Differences Between Felonies and Misdemeanors in TN
25 January 2023IN: Criminal Law
The criminal justice system can be very complex. There are various types of crimes with different penalties. There are two main types of crimes that you have probably heard of — misdemeanors and felonies.
A misdemeanor is a lesser crime, typically punishable by less than 12 months in jail — if there is any jail time at all. More likely than that, a person convicted of a misdemeanor will pay fines and perform community service, among other penalties, and is unlikely to face jail time for a first offense unless the charge carries a mandatory minimum sentence. Common misdemeanors include driving under the influence (DUI), shoplifting, disorderly conduct, certain drug possession charges, and simple assault.
Felonies, on the other hand, are more serious. Felonies tend to be more violent or egregious in nature, such as murder, manslaughter, rape, child molestation, robbery, and grand theft. White-collar crimes, such as bank fraud, identity theft, and embezzlement, are not necessarily violent, but because they cause significant monetary losses, they are charged as felonies.
From a legal standpoint, misdemeanors and felonies are different. Misdemeanors are minor crimes, so the punishment is not as serious. At the most, a person convicted of a misdemeanor may face up to eleven months and twenty-nine days in jail and pay fines of up to $2,500. They may also have to perform community service or take classes (if substance abuse is an issue). Also, some misdemeanors can be expunged, or removed, from your criminal record in certain circumstances.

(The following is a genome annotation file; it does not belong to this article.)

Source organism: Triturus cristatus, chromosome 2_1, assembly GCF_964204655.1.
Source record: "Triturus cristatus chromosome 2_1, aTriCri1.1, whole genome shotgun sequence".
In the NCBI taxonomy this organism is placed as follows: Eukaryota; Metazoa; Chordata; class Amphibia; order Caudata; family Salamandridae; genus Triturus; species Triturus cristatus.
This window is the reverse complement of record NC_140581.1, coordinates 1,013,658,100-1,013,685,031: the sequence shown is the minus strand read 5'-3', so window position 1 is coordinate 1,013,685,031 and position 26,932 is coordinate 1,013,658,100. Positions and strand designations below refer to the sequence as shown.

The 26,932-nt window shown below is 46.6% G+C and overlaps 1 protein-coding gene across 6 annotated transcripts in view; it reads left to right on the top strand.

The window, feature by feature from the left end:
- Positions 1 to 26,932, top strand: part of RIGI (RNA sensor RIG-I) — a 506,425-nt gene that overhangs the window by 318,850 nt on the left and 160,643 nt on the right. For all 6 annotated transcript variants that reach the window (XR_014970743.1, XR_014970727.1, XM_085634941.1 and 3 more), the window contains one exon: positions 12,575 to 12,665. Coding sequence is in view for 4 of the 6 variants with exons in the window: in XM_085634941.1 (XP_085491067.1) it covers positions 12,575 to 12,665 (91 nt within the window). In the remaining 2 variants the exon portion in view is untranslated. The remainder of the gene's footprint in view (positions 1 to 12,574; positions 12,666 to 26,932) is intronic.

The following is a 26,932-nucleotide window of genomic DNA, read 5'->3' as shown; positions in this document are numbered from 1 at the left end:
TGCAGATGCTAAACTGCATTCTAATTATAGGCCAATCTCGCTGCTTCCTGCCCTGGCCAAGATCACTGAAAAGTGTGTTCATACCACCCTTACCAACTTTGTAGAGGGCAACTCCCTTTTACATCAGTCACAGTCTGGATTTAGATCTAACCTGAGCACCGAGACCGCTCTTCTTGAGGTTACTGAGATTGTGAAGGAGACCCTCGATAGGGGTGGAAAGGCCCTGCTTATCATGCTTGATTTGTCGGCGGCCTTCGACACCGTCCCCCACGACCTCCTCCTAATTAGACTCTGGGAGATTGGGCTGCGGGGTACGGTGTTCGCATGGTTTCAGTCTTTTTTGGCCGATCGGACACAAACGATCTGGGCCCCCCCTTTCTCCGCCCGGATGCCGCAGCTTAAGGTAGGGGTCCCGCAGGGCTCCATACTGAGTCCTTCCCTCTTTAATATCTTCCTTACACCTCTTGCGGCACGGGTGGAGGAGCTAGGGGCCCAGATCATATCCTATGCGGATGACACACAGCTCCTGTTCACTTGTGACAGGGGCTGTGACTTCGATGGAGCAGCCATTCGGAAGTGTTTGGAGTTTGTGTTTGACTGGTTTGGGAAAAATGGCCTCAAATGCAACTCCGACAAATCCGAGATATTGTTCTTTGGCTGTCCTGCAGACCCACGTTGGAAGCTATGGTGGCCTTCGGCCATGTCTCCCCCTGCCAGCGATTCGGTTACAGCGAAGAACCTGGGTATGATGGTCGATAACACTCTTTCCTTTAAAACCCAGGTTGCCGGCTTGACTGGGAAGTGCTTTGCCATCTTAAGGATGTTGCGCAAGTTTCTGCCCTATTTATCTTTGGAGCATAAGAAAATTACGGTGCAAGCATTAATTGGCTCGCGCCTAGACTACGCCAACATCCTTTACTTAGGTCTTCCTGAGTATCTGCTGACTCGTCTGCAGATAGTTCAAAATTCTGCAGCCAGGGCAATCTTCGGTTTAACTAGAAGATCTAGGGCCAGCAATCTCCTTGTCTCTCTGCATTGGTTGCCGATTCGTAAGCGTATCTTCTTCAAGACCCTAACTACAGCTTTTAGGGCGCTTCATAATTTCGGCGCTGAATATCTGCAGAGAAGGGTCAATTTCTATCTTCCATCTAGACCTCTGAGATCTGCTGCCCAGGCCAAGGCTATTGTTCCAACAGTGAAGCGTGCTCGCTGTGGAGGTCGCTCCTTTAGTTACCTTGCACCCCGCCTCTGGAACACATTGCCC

This is not the case for felonies. Felonies come with much harsher penalties. A felony charge may come with significant prison time (at least one year). Many people charged with felonies spend many years, decades or even the rest of their lives in prison. On top of that, they often pay hefty fines — tens of thousands of dollars — as well as restitution to the victims.
Felonies come with other consequences. They can make it harder to get a job, as many employers avoid hiring felons. If your crime was a sex offense, you will not be able to work with children. You also lose constitutional rights, such as your right to vote and bear arms. A misdemeanor, in comparison, has a lesser effect on your civil liberties.
A convicted felon may also lose out on a college education, or at least in terms of loans, grants, and other funding. Plus, you may lose out on travel opportunities. In some cases, you may not be able to leave your country or even your state while on probation or parole.
As you can see, there is a lot at stake. That is why you need to contact a lawyer as soon as you are arrested to avoid felony charges.
Contact Our Murfreesboro Criminal Defense Lawyer Today
A misdemeanor is not as serious as a felony, so there are differences when it comes to charges and penalties.
The difference between a misdemeanor and a felony is significant. A Murfreesboro criminal defense lawyer from The Law Office of David L. Scott can protect your future and freedom. Schedule a consultation with our office by filling out the online form or calling (615) 896-7656.